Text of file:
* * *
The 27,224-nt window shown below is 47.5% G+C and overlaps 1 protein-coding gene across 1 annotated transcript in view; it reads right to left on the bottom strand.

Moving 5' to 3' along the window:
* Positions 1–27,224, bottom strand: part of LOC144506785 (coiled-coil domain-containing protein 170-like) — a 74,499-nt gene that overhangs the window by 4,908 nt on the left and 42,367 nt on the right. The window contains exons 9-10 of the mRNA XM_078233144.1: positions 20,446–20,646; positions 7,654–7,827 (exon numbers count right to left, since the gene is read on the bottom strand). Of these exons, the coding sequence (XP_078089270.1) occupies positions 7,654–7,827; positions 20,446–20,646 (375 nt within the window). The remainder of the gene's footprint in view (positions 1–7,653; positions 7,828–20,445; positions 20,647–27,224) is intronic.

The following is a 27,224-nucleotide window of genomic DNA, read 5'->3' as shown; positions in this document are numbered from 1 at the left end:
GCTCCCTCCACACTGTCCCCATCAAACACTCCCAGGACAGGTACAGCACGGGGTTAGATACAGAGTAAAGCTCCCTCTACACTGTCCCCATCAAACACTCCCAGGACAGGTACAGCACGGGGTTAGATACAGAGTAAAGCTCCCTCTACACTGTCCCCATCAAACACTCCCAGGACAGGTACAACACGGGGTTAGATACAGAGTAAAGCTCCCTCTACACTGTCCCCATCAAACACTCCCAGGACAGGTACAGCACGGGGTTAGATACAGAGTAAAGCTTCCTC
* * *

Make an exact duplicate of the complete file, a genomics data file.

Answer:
The 27,224-nt window shown below is 47.5% G+C and overlaps 1 protein-coding gene across 1 annotated transcript in view; it reads right to left on the bottom strand.

Moving 5' to 3' along the window:
* Positions 1–27,224, bottom strand: part of LOC144506785 (coiled-coil domain-containing protein 170-like) — a 74,499-nt gene that overhangs the window by 4,908 nt on the left and 42,367 nt on the right. The window contains exons 9-10 of the mRNA XM_078233144.1: positions 20,446–20,646; positions 7,654–7,827 (exon numbers count right to left, since the gene is read on the bottom strand). Of these exons, the coding sequence (XP_078089270.1) occupies positions 7,654–7,827; positions 20,446–20,646 (375 nt within the window). The remainder of the gene's footprint in view (positions 1–7,653; positions 7,828–20,445; positions 20,647–27,224) is intronic.

The following is a 27,224-nucleotide window of genomic DNA, read 5'->3' as shown; positions in this document are numbered from 1 at the left end:
GCTCCCTCCACACTGTCCCCATCAAACACTCCCAGGACAGGTACAGCACGGGGTTAGATACAGAGTAAAGCTCCCTCTACACTGTCCCCATCAAACACTCCCAGGACAGGTACAGCACGGGGTTAGATACAGAGTAAAGCTCCCTCTACACTGTCCCCATCAAACACTCCCAGGACAGGTACAACACGGGGTTAGATACAGAGTAAAGCTCCCTCTACACTGTCCCCATCAAACACTCCCAGGACAGGTACAGCACGGGGTTAGATACAGAGTAAAGCTTCCTC